In 1984 I accepted a position at the Maine Medical Center in Portland, Maine. Peggy groused about having to move and needing to reinvent herself again. We also moved the Intercultural Press to Maine which required a separate truck to carry the books. In Maine she set up the Press in half of a strip mall and hired new staff, all the while continuing her work in NAFSA and ICI. Peggy had been an active member in SIETAR International for many years but while in Maine, she became seriously involved in the division of  SIETAR International into its constituent country specific SIETARs, which led to the formation of SIETAR USA. She was a founder and first president of SIETAR USA. 

    Then she was asked to work with the International Partnership for Service Learning (IPSL) where she became a Board member and then president of the Board. In Maine she also moved into community service becoming president of the Board for the Portland Stage Company, a professional theatre who hired actors in New York City; president of the World Affairs Council of Maine and active on the Board of the Spurwink Schools for developmentally-challenged young people These schools trained young people for employment in businesses at large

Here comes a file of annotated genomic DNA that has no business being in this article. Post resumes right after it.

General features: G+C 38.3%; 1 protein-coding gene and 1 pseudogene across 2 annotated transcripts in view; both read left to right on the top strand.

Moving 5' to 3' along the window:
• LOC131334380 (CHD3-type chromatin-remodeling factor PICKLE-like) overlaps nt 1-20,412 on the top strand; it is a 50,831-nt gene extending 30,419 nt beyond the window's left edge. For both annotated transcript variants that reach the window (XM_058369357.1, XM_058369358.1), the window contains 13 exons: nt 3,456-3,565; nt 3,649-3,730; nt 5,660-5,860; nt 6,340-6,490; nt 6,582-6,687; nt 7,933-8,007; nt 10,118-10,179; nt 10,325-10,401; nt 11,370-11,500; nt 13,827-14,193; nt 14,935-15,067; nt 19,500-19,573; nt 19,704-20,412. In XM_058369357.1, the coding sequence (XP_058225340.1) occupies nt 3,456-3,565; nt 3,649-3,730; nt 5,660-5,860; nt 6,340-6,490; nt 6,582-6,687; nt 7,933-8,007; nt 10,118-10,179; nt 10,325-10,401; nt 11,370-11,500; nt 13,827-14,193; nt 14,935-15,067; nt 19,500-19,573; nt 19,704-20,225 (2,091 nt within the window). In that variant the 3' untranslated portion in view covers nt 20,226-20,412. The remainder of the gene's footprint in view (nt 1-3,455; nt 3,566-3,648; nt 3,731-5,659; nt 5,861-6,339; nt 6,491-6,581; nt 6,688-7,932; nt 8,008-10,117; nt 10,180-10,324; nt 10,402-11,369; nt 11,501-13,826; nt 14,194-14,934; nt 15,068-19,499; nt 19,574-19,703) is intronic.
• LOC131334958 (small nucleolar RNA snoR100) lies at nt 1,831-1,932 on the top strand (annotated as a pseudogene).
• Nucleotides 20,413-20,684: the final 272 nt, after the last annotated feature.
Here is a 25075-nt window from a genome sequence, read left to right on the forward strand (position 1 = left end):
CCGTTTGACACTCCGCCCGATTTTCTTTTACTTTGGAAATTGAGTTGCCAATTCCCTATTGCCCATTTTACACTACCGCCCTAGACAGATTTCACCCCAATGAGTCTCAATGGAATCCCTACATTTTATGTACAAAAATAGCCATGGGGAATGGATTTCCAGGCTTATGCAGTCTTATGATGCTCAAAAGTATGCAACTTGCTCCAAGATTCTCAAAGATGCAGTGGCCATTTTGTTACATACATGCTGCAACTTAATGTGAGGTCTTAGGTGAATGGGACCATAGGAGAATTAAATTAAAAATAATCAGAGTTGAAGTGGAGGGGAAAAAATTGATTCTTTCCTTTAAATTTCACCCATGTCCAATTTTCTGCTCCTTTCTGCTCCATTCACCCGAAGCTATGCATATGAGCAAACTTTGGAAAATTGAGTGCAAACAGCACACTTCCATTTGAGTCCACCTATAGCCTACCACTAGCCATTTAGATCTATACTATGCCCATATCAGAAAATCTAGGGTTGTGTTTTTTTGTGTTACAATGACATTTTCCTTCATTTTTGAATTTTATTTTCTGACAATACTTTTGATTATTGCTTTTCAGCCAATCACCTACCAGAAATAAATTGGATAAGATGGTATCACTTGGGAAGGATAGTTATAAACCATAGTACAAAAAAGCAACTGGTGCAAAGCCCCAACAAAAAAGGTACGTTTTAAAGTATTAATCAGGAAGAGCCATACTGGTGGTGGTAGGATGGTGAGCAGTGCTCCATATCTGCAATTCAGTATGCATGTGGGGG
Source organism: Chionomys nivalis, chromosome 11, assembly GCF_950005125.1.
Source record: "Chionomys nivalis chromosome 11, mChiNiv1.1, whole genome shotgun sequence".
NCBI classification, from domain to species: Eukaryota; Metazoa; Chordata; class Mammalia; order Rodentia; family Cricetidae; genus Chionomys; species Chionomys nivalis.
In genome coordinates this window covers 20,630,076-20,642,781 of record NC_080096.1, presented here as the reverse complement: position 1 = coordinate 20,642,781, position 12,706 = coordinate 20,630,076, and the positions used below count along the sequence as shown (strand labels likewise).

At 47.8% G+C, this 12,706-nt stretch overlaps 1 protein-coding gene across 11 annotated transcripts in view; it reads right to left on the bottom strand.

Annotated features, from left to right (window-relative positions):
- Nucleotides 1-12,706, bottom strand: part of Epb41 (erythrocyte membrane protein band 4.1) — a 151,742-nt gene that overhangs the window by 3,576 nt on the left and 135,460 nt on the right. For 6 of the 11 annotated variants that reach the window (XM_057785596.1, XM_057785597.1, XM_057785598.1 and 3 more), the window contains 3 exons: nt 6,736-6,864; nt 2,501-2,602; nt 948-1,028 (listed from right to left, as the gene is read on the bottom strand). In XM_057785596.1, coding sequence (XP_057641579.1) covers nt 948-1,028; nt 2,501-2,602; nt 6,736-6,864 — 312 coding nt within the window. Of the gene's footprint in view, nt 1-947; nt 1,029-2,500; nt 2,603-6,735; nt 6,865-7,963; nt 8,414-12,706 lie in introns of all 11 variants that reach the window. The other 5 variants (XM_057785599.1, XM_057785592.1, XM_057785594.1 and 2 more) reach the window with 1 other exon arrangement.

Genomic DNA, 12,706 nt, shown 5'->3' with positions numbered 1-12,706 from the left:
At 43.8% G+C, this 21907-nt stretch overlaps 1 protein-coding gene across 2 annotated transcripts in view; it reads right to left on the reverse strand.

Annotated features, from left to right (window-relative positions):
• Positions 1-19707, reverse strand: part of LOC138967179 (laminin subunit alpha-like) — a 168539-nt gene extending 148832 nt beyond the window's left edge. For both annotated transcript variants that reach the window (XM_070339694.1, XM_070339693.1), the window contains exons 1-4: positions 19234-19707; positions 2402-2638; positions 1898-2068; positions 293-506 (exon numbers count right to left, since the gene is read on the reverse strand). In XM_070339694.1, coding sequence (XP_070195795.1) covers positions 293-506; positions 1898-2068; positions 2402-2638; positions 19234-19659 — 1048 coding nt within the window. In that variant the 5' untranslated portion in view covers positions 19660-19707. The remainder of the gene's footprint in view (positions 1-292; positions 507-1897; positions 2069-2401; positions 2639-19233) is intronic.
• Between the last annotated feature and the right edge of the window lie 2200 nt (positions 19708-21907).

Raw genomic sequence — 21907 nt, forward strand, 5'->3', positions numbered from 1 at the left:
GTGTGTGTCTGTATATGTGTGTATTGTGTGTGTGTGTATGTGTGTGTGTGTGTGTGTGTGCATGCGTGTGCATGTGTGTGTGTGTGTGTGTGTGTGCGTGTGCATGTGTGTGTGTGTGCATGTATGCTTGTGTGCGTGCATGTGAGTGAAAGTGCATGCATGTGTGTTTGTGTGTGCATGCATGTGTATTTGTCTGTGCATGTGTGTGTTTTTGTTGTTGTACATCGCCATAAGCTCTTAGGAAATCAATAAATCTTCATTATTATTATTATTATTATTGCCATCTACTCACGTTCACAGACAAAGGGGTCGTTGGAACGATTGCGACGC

In 2009 Peggy had a stroke following which she felt she no longer could keep up the pace for her usual activities. Over the ensuing 10 years, her health gradually deteriorated and she died just before Christmas, December 22, 2019. She is survived by her husband of 65 years, three children: Carrie, Rob and James, four grandchildren: Darryl, Ambre, Kira, and Ethan and two great grandchildren: Arthur, and Francis.

    Lew Pusch
    January 2020

  • 12 Jan 2020 5:07 PM | Anonymous member (Administrator)

    Peggy and Lew, 1954

    Lew, Peggy, and Rob

    Peggy and Family
    (2015: prior to the birth of her youngest great-grandson) 
    Front: Ambre, Peggy holding Arthur;
    Middle: Carrie, Darryl, Lew, Ethan, Rob, Kira;
    Back: James

  • 12 Jan 2020 4:38 PM | Anonymous member (Administrator)